06 November 2020
The latest newsletter from Inicijativa Dobrodošli!/Welcome! Initiative covers the European Commission's plans to visit Croatia in light of news of fundamental rights violations at the borders; pushbacks at the Greek borders; deaths at sea; and police violence in Trieste against anti-racist demonstrators countering a far-right protest.
Source: Inicijativa Dobrodošli!/Welcome! Initiative (link)
The principal adviser on Charter compliance of the European Ombudsman, Marta Hirsch-Ziembińska, stressed at a conference on the Migration and Asylum Pact this week that the European Ombudsman and national Ombudsman institutions must play a key role in establishing and implementing an independent monitoring mechanism, both at the screening stage and as regards respect for fundamental rights. The conference, organised by the Greens, was partly focused on Croatia and continuous testimonies and reports on violence and human rights violations at the Croatian borders, while Michael Shotter, Director for Migration, Protection and Visas within the European Commission's Directorate-General for Migration and Home Affairs, pointed out that the Commission plans to visit Croatia following the latest testimonies on the serious abuse of refugees and other migrants. He stressed the importance of the role of Ombudsman, specifically, the role of Ombudswoman of the Republic of Croatia. You can view the video of the online conference here.
At the same conference, Birte Schorpion of the Danish Refugee Council presented the findings of border monitoring by the Danish Refugee Council on pushbacks and human rights violations, focusing on serious human rights violations of refugees and other migrants registered over the past 16 days at the borders of Croatia with Bosnia and Herzegovina, as well as the testimonies of doctors who intervened after the pushbacks and confirmed the serious injuries. Out of 75 cases recorded in the period from 12 to 16 October, 52 people needed medical aid and four were visibly underage. Additionally, the Danish Refugee Council (DRC) has published its monthly reports on the violent and illegal pushbacks of refugees and other migrants from Croatian territory. Since December 2019, the DRC has recorded 14,090 pushbacks, and in recent months there has been a rise in the number of pushbacks accompanied by violence, torture, confiscation and destruction of personal belongings. Out of 1,659 documented pushbacks last month, 84% included the destruction of personal belongings, 72% degrading treatment and 60% physical violence. These alarming figures are just one more thing in a series of reasons demonstrating the importance and urgency of establishing an independent border control mechanism!
We have previously reported on the European Commission's public consultation on the integration and inclusion of migrants and people with a migrant background. The new Action Plan on Integration and Inclusion for 2021-2024 should be published in the last quarter of this year, and represents an important opportunity for the development of a coordinated integration policy, ensuring that all the people coming and staying in the EU have the opportunity to build a dignified life and actively participate in society. Ahead of the publication of the Action Plan, the Platform for International Cooperation on Undocumented Migrants (PICUM) prepared a policy document with recommendations you can read here.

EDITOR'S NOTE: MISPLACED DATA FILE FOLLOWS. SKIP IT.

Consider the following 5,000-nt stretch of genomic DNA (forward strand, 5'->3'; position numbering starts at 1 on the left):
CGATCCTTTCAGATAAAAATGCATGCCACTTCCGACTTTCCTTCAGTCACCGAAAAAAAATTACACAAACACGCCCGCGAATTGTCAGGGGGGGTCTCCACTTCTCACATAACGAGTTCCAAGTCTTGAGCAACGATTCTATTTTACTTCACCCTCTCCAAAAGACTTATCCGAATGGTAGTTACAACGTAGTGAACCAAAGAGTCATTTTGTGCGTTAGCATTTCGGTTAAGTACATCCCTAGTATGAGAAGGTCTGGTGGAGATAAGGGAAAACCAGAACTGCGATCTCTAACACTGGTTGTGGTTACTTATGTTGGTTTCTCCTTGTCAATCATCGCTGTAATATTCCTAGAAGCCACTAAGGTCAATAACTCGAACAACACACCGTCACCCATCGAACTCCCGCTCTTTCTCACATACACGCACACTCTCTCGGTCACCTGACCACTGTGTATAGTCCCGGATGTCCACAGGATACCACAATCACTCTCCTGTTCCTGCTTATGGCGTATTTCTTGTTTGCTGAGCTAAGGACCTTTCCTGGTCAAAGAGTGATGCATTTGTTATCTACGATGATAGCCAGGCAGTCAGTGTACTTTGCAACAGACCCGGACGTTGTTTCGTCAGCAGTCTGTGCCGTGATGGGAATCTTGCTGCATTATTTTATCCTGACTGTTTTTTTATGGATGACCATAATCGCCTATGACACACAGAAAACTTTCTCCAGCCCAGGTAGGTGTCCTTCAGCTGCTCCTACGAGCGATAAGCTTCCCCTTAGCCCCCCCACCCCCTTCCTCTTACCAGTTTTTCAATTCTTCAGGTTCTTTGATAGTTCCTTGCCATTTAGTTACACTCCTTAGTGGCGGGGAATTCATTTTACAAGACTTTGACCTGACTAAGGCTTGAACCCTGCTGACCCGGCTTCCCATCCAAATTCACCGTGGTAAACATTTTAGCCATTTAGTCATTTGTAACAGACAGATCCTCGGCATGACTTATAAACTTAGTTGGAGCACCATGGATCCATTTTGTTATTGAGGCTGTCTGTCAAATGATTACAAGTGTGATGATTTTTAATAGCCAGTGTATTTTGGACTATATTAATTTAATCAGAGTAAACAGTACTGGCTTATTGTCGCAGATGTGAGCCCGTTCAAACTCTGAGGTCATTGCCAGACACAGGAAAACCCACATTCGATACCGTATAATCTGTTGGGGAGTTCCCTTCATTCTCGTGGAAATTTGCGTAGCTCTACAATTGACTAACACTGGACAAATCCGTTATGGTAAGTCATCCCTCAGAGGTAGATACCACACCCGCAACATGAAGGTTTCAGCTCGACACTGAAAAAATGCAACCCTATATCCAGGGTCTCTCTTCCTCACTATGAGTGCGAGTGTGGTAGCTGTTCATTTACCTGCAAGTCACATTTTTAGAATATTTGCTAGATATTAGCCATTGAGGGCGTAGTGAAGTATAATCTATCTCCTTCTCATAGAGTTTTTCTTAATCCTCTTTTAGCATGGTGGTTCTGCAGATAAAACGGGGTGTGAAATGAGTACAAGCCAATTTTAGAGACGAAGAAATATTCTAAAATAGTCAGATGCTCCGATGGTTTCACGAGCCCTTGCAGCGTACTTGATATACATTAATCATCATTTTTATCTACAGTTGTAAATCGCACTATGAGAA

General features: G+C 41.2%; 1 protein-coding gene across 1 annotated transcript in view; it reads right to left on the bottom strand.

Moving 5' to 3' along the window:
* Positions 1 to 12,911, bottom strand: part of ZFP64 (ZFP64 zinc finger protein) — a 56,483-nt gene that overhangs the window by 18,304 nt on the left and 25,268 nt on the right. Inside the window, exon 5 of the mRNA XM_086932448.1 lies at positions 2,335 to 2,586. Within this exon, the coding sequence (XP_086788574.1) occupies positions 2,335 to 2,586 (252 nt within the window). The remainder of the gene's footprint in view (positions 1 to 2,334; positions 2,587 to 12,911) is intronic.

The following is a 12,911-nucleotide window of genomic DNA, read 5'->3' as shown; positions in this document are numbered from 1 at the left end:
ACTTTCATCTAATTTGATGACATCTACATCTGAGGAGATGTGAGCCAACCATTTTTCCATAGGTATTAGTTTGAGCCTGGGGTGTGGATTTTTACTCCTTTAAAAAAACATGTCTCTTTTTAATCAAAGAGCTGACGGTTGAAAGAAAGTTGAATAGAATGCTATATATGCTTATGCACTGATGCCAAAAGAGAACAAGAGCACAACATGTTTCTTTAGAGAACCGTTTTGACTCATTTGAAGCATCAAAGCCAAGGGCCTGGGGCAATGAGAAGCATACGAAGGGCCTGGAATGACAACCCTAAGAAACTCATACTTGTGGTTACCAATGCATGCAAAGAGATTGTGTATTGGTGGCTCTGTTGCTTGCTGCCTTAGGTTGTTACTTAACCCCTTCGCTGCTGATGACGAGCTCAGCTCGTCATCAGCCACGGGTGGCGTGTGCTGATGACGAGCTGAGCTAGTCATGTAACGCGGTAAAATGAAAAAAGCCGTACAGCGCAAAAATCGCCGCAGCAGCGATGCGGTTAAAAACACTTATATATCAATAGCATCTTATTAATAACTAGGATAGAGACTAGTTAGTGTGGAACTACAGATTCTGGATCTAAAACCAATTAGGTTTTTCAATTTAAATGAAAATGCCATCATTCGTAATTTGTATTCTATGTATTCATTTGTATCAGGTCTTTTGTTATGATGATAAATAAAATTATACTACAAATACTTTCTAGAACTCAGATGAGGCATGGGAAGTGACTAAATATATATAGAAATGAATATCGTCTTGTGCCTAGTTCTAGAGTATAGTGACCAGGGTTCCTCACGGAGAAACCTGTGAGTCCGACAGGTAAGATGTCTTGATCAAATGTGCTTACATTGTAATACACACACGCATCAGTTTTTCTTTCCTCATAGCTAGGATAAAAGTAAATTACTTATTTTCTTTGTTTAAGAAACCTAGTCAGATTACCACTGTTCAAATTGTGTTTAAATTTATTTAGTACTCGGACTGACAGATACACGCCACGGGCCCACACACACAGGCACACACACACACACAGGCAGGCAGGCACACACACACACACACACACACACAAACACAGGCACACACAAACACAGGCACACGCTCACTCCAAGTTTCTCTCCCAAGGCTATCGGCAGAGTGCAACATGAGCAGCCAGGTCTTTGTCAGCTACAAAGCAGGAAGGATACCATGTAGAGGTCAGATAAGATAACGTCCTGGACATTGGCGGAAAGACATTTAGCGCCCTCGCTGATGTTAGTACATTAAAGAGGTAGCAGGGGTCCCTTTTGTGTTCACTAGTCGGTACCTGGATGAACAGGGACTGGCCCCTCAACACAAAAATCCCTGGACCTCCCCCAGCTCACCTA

Human rights violations continue on Greek borders. Der Spiegel announced last week that Frontex is involved in violating international law by participating in pushbacks from Greece conducted by the Greek Coast Guard at sea. Aegean Boat Report reported this morning that 36 people were illegally returned from Greek to Turkish waters on 28 October. Witness statements, photographs, videos and geolocations confirm that the people landed by boat on the Greek cape Kafireas in the Aegean Sea on 27 October. The Greek government is obviously determined to prevent anyone from reaching Greek soil, regardless of the consequences or potential damage it can inflict on innocent people fleeing war and persecution. The EU has so far failed to take measures to halt the Greek government's unlawful practices, even with all available evidence.
Unfortunately, more bad news from the sea this week. At least one hundred people are believed to have drowned off the coast of Senegal when a fishing boat with refugees and other migrants hoping to reach the Canary Islands sank after an explosion on board. A boat carrying refugees and other migrants travelling from France to Great Britain sank in the English Channel last week. Around fifteen people were hospitalised and four members of a Kurdish-Iranian family have died. Their 15-month-old boy remains missing. How many more people must lose their lives in pursuit of security before safe and legal routes are finally established?
And finally, some troubling news from Trieste. On Saturday 24 October, in the main station square, radical right-wing groups received approval from local authorities to protest refugees and welcome practices. The protests took place in the same square where activists and volunteers have been welcoming refugees and other migrants arriving wounded, beaten and exhausted from the Balkan route for months. This protest of extreme right-wing groups was a clear provocation, of which the police were aware. In response, anti-fascists and anti-racists staged a counter-protest in solidarity with migrants and those who help them. What no one expected was a violent response from police who protected radical right-wing protesters and beat up anti-fascists and anti-racists.
In solidarity with those who oppose racism around the world!
In solidarity with the wounded activists!
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